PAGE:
Britain is ‘surveillance society’

From: clive.denton

Date: 2006-11-02 12:23:54

Well it’s official folks “Britain is ‘surveillance society”… Yet we can not say it is an outrage or intrusive because those that are against our ‘Surveillance society’ have something criminal or underhand to hide. And not because we have a right to our privacy if we are not perpetrators in criminal activities.   Our Government insists all laws must never be broken, yer right like selling peerships or being involved in illegal wars 😉   Clive   ———————————————   Britain is ‘surveillance society’ Story from BBC… Published: 2006/11/02 10:14:04 GMT Fears that the UK would “sleep-walk into a surveillance society” have become a reality, the government’s information commissioner has said. Richard Thomas, who said he raised concerns two years ago, spoke after research found people’s actions were increasingly being monitored. The Surveillance Studies Network report said there are up to 4.2m CCTV cameras – about one for every 14 people. Other techniques are used to record work rate, buying habits and movements. Surveillance will increase in the next decade, the report added. ‘Looser laws’ The report’s co-writer Dr David Murakami-Wood told BBC News that, compared to other industrialised Western states, the UK was “the most surveilled country”. “We have more CCTV cameras and we have looser laws on privacy and data protection,” he said. “We really do have a society which is premised both on state secrecy and the state not giving up its supposed right to keep information under control while, at the same time, wanting to know as much as it can about us.” People grumble about data protection, but boy is it important in this new age
Richard Thomas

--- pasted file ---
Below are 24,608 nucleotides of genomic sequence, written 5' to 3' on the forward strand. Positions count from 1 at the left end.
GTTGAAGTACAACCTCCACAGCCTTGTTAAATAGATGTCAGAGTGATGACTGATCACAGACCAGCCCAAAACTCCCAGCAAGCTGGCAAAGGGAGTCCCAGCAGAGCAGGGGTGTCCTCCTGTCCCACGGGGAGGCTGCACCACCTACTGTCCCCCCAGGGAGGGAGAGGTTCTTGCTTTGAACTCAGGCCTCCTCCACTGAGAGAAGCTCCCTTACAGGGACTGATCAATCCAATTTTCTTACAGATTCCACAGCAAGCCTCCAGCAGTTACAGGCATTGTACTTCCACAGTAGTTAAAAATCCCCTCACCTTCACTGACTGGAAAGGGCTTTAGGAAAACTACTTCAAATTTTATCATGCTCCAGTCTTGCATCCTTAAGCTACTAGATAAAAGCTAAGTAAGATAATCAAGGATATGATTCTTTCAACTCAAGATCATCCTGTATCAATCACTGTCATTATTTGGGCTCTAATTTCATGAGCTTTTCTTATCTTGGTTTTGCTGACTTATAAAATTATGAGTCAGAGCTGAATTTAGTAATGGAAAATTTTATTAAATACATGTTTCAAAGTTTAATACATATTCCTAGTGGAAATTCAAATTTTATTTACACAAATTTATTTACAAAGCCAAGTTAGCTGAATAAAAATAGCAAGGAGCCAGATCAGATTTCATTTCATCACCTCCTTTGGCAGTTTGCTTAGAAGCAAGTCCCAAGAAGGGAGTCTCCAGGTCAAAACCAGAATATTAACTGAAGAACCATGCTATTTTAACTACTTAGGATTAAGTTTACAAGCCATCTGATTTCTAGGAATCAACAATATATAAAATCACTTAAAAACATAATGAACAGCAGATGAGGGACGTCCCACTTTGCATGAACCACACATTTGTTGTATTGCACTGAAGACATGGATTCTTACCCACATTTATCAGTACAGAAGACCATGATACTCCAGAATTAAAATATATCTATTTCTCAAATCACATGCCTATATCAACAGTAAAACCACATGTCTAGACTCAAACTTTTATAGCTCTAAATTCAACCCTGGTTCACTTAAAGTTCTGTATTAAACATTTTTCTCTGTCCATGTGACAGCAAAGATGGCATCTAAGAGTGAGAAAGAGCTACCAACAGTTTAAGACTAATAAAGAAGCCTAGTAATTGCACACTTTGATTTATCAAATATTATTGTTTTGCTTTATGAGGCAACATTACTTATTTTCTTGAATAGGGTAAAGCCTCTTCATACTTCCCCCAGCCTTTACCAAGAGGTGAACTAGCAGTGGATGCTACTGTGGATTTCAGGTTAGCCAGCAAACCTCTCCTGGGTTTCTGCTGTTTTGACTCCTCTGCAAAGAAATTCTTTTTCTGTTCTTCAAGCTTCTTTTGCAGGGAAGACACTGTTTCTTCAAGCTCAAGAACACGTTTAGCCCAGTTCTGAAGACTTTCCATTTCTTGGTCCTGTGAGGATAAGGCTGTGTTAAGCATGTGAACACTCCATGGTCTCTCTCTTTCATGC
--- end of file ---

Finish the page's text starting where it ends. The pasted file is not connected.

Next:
Information Commissioner
The research says surveillance ranges from the US national security agency monitoring all telecommunications traffic passing through Britain to key stroke information used to gauge work rates and global positioning satellite information tracking company vehicles. The report also highlights “dataveillance” – the combination of credit card, mobile phone and loyalty card information for marketing purposes. Mr Thomas called for a debate about the risks if information gathered is wrong or falls into the wrong hands. “We’ve got to say where do we want the lines to be drawn? How much do we want to have surveillance changing the nature of society in a democratic nation?” he told the BBC. “We’re not luddites, we’re not technophobes, but we are saying not least don’t forget the fundamental importance of data protection, which I’m responsible for. “Sometimes it gets dismissed as something which is rather bureaucratic, it stops you sorting out your granny’s electricity bills. People grumble about data protection, but boy is it important in this new age. “When data protection puts those fundamental safeguards in place, we must make sure that some of these lines are not crossed.” ‘Balance needed’ The report will be presented to the 28th International Data Protection and Privacy Commissioners’ Conference in London on Thursday, hosted by the Information Commissioner’s Office. The office is an independent body established to promote access to official data and to protect personal details. The Department for Constitutional Affairs (DCA) said there needed to be a balance between sharing information responsibly and respecting the citizen’s rights. A spokesman said: “Massive social and technological advances have occurred in the last few decades and will continue in the years to come. “We must rise to the challenges and seize the opportunities it provides for individual citizens and society as a whole.” Graham Gerrard from the Association of Chief Police Officers (Acpo) said there were safeguards against the abuse of surveillance by officers. “The police use of surveillance is probably the most regulated of any group in society,” he told the BBC. “Richard Thomas was particularly concerned about unseen, uncontrolled or excessive surveillance. Well, any of the police surveillance that is unseen is in fact controlled and has to be proportionate otherwise it would never get authorised.” Have you been affected by the UK’s “surveillance society”? If so, contact us using the form below. If you don’t mind talking to us further, please include contact details. Name: Email address: Town and Country: Phone number (optional): Comments:          

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